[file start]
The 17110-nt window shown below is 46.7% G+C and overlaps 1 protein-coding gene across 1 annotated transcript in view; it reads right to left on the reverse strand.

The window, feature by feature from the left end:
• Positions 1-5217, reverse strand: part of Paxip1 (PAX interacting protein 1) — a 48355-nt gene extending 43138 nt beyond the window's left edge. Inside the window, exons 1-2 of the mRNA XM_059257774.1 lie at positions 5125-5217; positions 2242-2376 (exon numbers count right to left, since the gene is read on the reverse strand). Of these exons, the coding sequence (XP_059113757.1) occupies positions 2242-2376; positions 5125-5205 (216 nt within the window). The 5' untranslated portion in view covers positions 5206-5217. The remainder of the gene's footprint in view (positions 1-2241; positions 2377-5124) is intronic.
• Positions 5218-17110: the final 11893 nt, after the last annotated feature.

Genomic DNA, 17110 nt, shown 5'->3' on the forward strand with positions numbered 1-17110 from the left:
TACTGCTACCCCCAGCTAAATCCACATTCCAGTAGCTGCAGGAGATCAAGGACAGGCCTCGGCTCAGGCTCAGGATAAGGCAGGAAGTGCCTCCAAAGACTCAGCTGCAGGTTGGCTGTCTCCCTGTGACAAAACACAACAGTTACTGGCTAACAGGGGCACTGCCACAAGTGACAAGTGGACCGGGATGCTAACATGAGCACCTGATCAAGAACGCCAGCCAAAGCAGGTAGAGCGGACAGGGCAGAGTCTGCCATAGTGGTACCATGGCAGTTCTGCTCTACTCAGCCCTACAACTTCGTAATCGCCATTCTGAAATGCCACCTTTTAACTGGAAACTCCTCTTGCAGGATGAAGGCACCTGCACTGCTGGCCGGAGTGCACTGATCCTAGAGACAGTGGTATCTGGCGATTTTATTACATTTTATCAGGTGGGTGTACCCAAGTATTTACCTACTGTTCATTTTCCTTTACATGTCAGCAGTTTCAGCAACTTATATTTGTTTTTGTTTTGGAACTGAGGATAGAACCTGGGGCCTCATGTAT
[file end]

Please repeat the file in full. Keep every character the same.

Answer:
The 17110-nt window shown below is 46.7% G+C and overlaps 1 protein-coding gene across 1 annotated transcript in view; it reads right to left on the reverse strand.

The window, feature by feature from the left end:
• Positions 1-5217, reverse strand: part of Paxip1 (PAX interacting protein 1) — a 48355-nt gene extending 43138 nt beyond the window's left edge. Inside the window, exons 1-2 of the mRNA XM_059257774.1 lie at positions 5125-5217; positions 2242-2376 (exon numbers count right to left, since the gene is read on the reverse strand). Of these exons, the coding sequence (XP_059113757.1) occupies positions 2242-2376; positions 5125-5205 (216 nt within the window). The 5' untranslated portion in view covers positions 5206-5217. The remainder of the gene's footprint in view (positions 1-2241; positions 2377-5124) is intronic.
• Positions 5218-17110: the final 11893 nt, after the last annotated feature.

Genomic DNA, 17110 nt, shown 5'->3' on the forward strand with positions numbered 1-17110 from the left:
TACTGCTACCCCCAGCTAAATCCACATTCCAGTAGCTGCAGGAGATCAAGGACAGGCCTCGGCTCAGGCTCAGGATAAGGCAGGAAGTGCCTCCAAAGACTCAGCTGCAGGTTGGCTGTCTCCCTGTGACAAAACACAACAGTTACTGGCTAACAGGGGCACTGCCACAAGTGACAAGTGGACCGGGATGCTAACATGAGCACCTGATCAAGAACGCCAGCCAAAGCAGGTAGAGCGGACAGGGCAGAGTCTGCCATAGTGGTACCATGGCAGTTCTGCTCTACTCAGCCCTACAACTTCGTAATCGCCATTCTGAAATGCCACCTTTTAACTGGAAACTCCTCTTGCAGGATGAAGGCACCTGCACTGCTGGCCGGAGTGCACTGATCCTAGAGACAGTGGTATCTGGCGATTTTATTACATTTTATCAGGTGGGTGTACCCAAGTATTTACCTACTGTTCATTTTCCTTTACATGTCAGCAGTTTCAGCAACTTATATTTGTTTTTGTTTTGGAACTGAGGATAGAACCTGGGGCCTCATGTAT